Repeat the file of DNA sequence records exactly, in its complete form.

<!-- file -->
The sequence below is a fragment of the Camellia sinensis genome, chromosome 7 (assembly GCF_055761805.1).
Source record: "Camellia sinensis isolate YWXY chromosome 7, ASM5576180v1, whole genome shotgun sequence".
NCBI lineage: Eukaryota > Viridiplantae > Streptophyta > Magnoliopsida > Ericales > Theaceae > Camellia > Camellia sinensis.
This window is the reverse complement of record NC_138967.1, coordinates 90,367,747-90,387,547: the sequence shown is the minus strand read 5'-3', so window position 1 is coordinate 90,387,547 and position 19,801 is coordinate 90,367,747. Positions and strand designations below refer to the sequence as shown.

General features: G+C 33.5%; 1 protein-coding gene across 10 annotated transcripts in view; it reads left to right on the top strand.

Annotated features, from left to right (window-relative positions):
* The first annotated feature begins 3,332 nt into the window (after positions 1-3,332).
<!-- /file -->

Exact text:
The sequence below is a fragment of the Camellia sinensis genome, chromosome 7 (assembly GCF_055761805.1).
Source record: "Camellia sinensis isolate YWXY chromosome 7, ASM5576180v1, whole genome shotgun sequence".
NCBI lineage: Eukaryota > Viridiplantae > Streptophyta > Magnoliopsida > Ericales > Theaceae > Camellia > Camellia sinensis.
This window is the reverse complement of record NC_138967.1, coordinates 90,367,747-90,387,547: the sequence shown is the minus strand read 5'-3', so window position 1 is coordinate 90,387,547 and position 19,801 is coordinate 90,367,747. Positions and strand designations below refer to the sequence as shown.

General features: G+C 33.5%; 1 protein-coding gene across 10 annotated transcripts in view; it reads left to right on the top strand.

Annotated features, from left to right (window-relative positions):
* The first annotated feature begins 3,332 nt into the window (after positions 1-3,332).